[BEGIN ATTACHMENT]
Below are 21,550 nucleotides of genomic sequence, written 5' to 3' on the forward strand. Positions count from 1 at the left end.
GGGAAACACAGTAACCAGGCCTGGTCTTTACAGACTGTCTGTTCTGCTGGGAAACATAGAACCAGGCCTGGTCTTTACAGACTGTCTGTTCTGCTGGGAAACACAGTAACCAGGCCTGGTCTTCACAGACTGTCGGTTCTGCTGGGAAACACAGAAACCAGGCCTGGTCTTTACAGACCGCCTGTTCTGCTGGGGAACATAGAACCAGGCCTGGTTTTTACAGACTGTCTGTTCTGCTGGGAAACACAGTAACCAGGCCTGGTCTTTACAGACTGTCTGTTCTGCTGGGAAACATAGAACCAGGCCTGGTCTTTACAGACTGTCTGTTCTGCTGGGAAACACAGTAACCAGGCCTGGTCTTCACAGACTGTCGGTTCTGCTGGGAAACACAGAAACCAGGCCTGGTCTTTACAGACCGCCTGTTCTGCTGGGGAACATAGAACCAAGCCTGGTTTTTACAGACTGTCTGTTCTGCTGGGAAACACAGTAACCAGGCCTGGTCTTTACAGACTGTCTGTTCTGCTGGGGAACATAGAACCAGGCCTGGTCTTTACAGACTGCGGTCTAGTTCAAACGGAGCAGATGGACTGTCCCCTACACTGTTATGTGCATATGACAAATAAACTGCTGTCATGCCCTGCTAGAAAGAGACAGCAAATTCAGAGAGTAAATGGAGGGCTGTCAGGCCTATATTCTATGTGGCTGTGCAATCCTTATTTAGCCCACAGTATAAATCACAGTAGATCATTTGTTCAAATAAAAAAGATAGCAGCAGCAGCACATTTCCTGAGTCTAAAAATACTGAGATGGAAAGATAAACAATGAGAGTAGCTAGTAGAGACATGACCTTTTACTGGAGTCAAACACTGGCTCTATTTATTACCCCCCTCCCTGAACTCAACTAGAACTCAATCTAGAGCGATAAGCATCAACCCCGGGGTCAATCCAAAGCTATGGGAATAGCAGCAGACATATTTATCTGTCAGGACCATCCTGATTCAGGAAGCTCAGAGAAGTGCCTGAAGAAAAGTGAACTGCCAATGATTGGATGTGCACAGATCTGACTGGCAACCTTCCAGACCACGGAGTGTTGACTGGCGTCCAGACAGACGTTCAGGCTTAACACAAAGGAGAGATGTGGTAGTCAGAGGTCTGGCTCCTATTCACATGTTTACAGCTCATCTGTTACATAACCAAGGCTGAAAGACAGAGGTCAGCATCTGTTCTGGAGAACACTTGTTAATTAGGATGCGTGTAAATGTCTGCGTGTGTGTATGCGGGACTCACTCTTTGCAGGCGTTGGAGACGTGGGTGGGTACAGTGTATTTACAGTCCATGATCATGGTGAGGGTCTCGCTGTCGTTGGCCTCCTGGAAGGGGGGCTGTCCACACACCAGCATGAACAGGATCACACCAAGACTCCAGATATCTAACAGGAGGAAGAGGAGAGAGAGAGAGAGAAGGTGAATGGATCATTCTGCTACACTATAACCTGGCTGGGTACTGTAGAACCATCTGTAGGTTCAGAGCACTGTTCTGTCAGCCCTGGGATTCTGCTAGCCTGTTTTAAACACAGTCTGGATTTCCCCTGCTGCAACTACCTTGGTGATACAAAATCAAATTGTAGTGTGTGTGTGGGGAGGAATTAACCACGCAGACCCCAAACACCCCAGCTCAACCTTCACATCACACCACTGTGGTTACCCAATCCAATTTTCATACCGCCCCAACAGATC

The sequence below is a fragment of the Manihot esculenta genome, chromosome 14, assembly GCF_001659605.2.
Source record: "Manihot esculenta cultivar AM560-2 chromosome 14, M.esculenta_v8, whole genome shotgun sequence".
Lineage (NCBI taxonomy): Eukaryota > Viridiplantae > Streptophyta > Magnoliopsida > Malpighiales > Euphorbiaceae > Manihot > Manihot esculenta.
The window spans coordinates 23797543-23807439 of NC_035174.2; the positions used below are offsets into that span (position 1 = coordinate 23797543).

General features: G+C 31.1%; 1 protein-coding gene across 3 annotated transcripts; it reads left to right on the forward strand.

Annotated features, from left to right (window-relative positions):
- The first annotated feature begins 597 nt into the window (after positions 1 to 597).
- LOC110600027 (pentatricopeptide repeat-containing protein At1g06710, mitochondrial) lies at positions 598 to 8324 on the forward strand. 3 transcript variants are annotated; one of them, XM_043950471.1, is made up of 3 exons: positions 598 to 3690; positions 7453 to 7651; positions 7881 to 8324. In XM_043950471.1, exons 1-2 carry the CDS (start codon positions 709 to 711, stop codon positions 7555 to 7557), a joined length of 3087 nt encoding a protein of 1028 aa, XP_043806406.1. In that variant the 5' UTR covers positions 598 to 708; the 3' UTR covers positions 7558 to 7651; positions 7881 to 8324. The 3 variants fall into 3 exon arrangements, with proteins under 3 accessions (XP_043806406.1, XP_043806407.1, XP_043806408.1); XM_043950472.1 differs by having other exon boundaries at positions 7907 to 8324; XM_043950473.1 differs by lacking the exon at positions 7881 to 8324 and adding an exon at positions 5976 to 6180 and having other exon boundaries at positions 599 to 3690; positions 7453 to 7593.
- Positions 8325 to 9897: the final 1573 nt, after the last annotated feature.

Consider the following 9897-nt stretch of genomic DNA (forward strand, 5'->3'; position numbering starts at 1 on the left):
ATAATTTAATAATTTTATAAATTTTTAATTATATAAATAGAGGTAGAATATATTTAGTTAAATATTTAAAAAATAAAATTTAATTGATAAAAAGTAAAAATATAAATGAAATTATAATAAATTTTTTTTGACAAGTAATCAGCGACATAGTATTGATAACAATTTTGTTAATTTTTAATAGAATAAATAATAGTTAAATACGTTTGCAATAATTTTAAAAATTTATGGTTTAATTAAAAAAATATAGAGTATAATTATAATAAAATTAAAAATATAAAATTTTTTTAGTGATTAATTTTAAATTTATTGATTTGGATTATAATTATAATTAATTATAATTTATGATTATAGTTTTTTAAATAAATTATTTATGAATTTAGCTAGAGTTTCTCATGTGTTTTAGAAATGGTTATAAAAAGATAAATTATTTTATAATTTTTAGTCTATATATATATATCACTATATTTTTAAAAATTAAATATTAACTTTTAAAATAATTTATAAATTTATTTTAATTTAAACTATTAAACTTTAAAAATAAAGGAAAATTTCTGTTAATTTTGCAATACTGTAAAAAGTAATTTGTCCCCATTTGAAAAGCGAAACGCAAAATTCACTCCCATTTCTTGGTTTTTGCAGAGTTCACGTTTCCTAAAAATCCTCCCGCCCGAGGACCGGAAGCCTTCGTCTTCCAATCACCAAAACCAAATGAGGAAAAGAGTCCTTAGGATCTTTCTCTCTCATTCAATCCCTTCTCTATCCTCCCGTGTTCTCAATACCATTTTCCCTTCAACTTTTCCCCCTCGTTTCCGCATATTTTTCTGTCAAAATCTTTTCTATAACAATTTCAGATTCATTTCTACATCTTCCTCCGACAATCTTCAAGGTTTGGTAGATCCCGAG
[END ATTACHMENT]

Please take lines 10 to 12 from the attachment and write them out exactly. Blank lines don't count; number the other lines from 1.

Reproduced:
- LOC110600027 (pentatricopeptide repeat-containing protein At1g06710, mitochondrial) lies at positions 598 to 8324 on the forward strand. 3 transcript variants are annotated; one of them, XM_043950471.1, is made up of 3 exons: positions 598 to 3690; positions 7453 to 7651; positions 7881 to 8324. In XM_043950471.1, exons 1-2 carry the CDS (start codon positions 709 to 711, stop codon positions 7555 to 7557), a joined length of 3087 nt encoding a protein of 1028 aa, XP_043806406.1. In that variant the 5' UTR covers positions 598 to 708; the 3' UTR covers positions 7558 to 7651; positions 7881 to 8324. The 3 variants fall into 3 exon arrangements, with proteins under 3 accessions (XP_043806406.1, XP_043806407.1, XP_043806408.1); XM_043950472.1 differs by having other exon boundaries at positions 7907 to 8324; XM_043950473.1 differs by lacking the exon at positions 7881 to 8324 and adding an exon at positions 5976 to 6180 and having other exon boundaries at positions 599 to 3690; positions 7453 to 7593.
- Positions 8325 to 9897: the final 1573 nt, after the last annotated feature.

Consider the following 9897-nt stretch of genomic DNA (forward strand, 5'->3'; position numbering starts at 1 on the left):